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Last week, Moody lowered Egypt’s credit rating from ‘B3’ to ‘Caa1’, considered junk status, citing the country’s worsening debt affordability.
This means that investors see Egypt at a higher risk of defaulting on its debt. However, Moody’s also gave Egypt a stable outlook, meaning they expect the country’s credit rating to remain at ‘Caa1’ for the next 12-18 months.
Egypt’s Finance Minister Mohamed Maait has since responded to Moody’s decision to downgrade the country’s sovereign credit rating, saying that it was based on external and internal challenges, including the coronavirus pandemic, the war in Europe, and severe inflation.
Maait stressed that the government is working to implement more structural reforms to cope with these challenges.
He cited some examples of these reforms, such as legal amendments to promote fair competition and the state’s exit from certain economic activities. Despite the difficult economic environment, he highlighted the strong financial performance achieved during the fiscal year 2022-2023.
Maait said that the Ministry of Finance achieved a primary surplus of 1.63% of GDP and reduced the total budget deficit to 6% of GDP.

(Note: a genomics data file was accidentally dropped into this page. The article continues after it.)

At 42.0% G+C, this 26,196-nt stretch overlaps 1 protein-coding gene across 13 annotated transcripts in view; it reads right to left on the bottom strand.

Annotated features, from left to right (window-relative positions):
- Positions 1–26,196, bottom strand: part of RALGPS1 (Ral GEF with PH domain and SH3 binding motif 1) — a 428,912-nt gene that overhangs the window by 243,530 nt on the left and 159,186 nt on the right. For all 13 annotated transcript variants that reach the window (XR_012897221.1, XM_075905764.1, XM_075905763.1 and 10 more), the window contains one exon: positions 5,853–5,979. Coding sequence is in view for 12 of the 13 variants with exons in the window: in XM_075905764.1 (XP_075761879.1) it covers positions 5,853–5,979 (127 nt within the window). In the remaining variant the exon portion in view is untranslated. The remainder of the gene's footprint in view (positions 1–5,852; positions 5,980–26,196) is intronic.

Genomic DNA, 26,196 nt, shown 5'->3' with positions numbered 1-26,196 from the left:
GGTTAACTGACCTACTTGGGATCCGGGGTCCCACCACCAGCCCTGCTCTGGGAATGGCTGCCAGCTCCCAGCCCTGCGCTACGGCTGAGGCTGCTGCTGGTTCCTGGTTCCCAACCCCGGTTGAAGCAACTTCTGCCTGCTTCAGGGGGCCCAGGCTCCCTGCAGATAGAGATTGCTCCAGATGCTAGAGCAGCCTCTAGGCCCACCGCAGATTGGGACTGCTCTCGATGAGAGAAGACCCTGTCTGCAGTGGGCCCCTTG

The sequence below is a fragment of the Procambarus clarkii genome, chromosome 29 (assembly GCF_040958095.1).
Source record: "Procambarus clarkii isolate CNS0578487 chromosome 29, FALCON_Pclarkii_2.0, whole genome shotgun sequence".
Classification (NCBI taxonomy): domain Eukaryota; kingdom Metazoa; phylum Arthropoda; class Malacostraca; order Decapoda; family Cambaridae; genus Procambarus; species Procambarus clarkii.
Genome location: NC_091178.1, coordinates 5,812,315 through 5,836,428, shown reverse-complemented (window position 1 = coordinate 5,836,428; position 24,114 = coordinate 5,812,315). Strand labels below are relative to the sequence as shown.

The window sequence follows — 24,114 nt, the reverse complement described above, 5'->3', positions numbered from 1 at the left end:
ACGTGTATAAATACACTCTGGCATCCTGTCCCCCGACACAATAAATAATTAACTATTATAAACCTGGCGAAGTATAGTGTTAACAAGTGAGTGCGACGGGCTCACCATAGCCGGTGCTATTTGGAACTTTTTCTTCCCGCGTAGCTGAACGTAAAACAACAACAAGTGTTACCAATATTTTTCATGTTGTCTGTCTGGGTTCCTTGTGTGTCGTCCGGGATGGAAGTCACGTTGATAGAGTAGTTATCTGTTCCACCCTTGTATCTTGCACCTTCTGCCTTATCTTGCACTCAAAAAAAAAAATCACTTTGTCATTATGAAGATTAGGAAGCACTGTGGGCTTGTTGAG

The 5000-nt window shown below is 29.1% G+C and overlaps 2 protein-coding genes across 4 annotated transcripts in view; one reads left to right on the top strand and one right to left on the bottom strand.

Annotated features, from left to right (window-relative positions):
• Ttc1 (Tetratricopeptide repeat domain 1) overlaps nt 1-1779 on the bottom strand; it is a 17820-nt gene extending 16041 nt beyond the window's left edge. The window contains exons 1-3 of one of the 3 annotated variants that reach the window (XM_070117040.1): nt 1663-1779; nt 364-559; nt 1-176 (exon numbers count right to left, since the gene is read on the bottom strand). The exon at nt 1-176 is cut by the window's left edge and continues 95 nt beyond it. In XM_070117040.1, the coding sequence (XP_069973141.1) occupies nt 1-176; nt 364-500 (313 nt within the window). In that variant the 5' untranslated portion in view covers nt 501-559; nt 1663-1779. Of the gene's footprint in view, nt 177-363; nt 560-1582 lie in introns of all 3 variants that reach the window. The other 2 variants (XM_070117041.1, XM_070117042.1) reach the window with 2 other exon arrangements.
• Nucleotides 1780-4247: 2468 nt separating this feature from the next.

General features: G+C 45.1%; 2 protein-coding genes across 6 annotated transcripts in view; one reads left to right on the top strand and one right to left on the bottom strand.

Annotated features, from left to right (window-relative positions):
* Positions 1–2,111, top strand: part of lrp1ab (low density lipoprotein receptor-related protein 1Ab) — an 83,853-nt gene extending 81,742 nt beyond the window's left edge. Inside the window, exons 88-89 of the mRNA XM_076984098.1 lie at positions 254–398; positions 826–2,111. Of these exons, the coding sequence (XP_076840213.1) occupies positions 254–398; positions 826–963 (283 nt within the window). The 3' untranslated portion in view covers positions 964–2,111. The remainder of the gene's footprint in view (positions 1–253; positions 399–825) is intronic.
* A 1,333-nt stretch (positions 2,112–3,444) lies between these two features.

He also highlighted that these financial results were achieved despite raising minimum wages and pensions and increasing social spending, including expanding the Solidarity and Dignity program by adding one million families, bringing the total beneficiary families to 5.2 million families, equivalent to 20% of the total population.
He also said that tax revenues grew by 27.5% due to digitization efforts, improved tax administration, and the fight against tax evasion and avoidance.
Moody’s expected Egypt to keep spending under control and raise taxes, aiming for a 2.5% GDP surplus in fiscal year 2023/24. This could improve Egypt’s credit rating and outlook and reduce its debt-to-GDP ratio to below 80% by fiscal year 2026-2027.
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